FIG. 12 provides a caudal view of a patient 220 using frame 10 to reduce lumbar lordosis. FIG. 12 shows the compression of the frame 10, particularly of the hemicylindrical portion 80, caused by the weight of the patient 220, and the resulting cushioning that frame 10 provides to the patient's torso.
FIG. 13 demonstrates the use of prone frame 10 to maximize cervical flexion. Here, the prone frame 10 is rotated 180 degrees from the configuration shown in FIG. 11 Female patient 220 is shown reposing along the longitudinal axis 16 (FIG. 3) of the frame 10, with the raised hemicylindrical portion 80 supporting her chest 224 and neck 234 and the frame's recessed upper surface 12 (FIG. 3) supporting her pelvis 222. The comfortable synclinal contour of the upper surface 12 resiliently supports her whole torso in a substantially horizontal plane while resisting any lateral rotation or movement of the patient. The patient's head 226 hangs over frame's back end 20 (FIG. 3), and her arms 230 hang over the frame's sides 64 and 66. The patient's pelvis 228 is suspended above the clinical table surface 84 (FIG. 7), but not as much as shown in the configuration of FIG. 11. The upward pressure on the patient's chest 222 and neck 234 exerted by the resilient foam in the raised cylindrical portion 80, in conjunction with the pull of gravity on her head 226, creates a torque which rotates her head toward the table surface 84, thereby maximizing the flexion of her cervical spine. The use of the frame 10 in this manner facilitates easy visualization and penetration of the intervertebral spaces and paraspinal muscles of the neck.
Prone frame 10 is an integral, lightweight, relatively small support device, which is both cost effective and designed to be used in many types of procedures requiring the patient to be in a prone position.
As already noted, prone frame 10 can be used for both cervical and lumbar epidural injections. In addition, frame 10 can be used for any procedure that requires a patient to be in the prone position with minimum lordosis of the lumbar spine. Such procedures include lumbar sympathetic block injections, fluoroscopy, facet injections, discograms, intradiscal electrothermal therapy, occipital nerve block injections, trigger point injections, nerve root block injections, epiduroscopy and any type of radiofrequency lesioning.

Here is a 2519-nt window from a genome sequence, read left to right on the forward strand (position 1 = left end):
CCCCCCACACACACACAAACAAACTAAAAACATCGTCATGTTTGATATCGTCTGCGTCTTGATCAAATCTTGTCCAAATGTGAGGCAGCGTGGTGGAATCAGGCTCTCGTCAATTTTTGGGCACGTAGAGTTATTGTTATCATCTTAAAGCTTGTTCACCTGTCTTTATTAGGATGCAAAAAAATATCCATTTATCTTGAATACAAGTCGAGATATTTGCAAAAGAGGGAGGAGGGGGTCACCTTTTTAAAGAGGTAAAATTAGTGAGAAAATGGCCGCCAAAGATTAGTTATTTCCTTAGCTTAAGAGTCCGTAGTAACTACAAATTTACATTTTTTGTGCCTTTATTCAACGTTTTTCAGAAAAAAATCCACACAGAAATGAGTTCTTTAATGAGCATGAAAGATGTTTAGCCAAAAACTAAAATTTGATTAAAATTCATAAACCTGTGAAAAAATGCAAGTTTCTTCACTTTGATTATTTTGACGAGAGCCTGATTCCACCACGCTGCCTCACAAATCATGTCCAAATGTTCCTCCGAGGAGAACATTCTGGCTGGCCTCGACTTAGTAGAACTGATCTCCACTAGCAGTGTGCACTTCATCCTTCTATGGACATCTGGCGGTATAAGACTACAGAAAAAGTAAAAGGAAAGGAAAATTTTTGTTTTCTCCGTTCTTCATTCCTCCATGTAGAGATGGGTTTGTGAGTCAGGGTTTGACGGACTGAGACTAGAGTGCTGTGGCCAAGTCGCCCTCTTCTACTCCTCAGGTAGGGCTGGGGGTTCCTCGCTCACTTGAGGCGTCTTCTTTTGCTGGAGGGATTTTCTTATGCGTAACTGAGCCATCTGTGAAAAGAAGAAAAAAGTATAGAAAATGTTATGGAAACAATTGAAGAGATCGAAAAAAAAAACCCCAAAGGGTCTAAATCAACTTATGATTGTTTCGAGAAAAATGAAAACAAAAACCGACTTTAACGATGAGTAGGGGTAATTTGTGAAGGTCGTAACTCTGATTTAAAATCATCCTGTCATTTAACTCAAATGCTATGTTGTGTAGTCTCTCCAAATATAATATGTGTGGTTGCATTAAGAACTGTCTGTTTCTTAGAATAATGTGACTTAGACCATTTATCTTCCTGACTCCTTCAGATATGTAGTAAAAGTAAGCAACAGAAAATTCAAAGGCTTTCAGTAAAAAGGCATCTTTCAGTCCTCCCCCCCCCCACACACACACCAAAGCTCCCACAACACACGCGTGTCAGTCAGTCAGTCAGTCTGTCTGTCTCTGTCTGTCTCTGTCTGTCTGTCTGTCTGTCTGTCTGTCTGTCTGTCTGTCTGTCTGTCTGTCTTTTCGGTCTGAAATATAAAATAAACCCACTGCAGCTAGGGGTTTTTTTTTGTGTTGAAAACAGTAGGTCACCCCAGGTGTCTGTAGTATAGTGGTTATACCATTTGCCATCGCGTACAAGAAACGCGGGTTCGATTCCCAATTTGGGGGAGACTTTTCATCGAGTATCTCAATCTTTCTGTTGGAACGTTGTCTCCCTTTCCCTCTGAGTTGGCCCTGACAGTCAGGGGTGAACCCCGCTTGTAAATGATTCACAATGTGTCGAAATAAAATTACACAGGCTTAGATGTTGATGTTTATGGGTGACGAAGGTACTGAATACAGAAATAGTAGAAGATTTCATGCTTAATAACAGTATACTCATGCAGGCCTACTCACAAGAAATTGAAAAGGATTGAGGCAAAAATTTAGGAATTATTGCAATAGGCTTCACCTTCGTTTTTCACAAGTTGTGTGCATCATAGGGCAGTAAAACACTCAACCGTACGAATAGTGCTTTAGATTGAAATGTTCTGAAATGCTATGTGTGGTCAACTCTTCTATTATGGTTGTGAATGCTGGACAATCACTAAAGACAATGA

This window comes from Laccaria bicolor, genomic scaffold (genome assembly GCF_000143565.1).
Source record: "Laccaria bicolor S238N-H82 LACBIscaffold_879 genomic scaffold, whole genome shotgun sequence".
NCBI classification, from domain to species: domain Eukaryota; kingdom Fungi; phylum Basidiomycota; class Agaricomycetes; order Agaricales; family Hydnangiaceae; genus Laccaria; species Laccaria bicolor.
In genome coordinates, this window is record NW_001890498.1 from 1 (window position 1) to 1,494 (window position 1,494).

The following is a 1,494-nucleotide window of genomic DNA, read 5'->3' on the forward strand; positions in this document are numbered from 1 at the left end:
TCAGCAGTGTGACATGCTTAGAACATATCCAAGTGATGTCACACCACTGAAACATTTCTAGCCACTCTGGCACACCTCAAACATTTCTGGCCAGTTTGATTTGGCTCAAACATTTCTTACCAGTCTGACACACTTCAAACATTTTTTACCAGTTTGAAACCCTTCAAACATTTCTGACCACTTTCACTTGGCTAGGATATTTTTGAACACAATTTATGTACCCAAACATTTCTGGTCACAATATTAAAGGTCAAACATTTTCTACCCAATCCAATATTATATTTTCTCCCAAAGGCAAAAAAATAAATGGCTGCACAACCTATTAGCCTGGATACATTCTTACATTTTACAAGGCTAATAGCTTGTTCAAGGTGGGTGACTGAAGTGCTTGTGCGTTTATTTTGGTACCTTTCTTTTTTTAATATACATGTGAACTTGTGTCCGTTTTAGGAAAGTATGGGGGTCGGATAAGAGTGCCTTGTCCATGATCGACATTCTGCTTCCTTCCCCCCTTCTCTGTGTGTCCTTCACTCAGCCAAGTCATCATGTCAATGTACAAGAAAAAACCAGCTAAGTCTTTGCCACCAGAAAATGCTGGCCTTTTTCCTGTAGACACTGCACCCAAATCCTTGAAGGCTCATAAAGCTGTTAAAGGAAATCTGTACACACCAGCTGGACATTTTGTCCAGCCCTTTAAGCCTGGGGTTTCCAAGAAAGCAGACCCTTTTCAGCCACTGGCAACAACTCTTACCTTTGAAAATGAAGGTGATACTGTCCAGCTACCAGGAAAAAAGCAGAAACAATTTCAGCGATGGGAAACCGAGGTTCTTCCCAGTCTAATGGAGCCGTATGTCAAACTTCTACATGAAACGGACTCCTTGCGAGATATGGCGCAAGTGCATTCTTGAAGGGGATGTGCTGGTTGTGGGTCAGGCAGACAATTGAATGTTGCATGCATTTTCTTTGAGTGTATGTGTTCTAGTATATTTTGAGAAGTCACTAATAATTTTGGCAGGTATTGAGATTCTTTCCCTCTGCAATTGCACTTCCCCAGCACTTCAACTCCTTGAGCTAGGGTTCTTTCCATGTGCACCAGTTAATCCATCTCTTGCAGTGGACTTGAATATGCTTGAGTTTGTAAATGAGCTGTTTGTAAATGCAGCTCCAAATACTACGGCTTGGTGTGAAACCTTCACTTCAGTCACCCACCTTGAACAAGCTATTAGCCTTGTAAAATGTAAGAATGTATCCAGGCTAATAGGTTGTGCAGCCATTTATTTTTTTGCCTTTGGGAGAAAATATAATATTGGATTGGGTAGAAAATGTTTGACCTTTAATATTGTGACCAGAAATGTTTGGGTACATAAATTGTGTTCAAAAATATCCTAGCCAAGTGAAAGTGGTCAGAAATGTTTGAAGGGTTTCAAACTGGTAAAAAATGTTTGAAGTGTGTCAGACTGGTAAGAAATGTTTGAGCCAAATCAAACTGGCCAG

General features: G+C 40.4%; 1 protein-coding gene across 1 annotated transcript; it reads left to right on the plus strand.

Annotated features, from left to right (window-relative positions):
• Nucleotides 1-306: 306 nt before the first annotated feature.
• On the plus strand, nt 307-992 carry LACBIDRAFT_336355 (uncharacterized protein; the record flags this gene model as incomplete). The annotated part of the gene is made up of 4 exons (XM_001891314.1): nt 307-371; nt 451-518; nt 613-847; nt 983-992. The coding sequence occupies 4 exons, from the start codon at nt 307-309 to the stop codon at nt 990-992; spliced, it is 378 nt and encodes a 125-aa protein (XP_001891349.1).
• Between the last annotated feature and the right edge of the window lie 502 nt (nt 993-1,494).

Frame 10 also facilitates placement of spinal cord stimulating electrodes, which are inserted with needles into the epidural space of the spinal column to alleviate severe low back or neck pain. For this procedure, reducing the lordosis of the spine is particularly valuable. Typically, a patient is merely sedated, rather than put under general anesthesia, for the majority of such a procedure. Because such a patient is typically aware of his or her surroundings, he or she will tend to move if in an uncomfortable position. Therefore, it is particularly important to make the procedure comfortable to the patient.
Prone frame 10 can also be used in many types of spinal surgeries, such as laminectomies and discectomies where the patient is under general anesthesia. Because there are no metallic parts in frame 10, there is minimal chance of bodily injury from pressure points developing during prolonged surgery.
While the present invention has been described in terms of preferred embodiments, it is apparent that one skilled in the art could practice numerous alternative embodiments while remaining within the spirit and scope of the present invention. Accordingly, the scope of the invention is to be limited only by the following claims and their equivalents.
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|U.S. Classification||5/630, 5/639, 5/632, 5/652|
|International Classification||A61G13/12, A47C20/02, A61G7/16, A61G7/07, A47C20/00|
|Cooperative Classification||A61G13/122, A61G13/123, A61G2013/0054, A61G7/07, A47C20/026, A61G2200/325, A61G13/12|
|European Classification||A61G7/07, A61G13/12, A47C20/02J|
|Jun 22, 2005||REMI||Maintenance fee reminder mailed|
|Aug 16, 2005||FPAY||Fee payment|
Year of fee payment: 4
|Aug 16, 2005||SULP||Surcharge for late payment|
|Jun 15, 2009||REMI||Maintenance fee reminder mailed|
|Dec 4, 2009||LAPS||Lapse for failure to pay maintenance fees|
|Jan 26, 2010||FP||Expired due to failure to pay maintenance fee|
Effective date: 20091204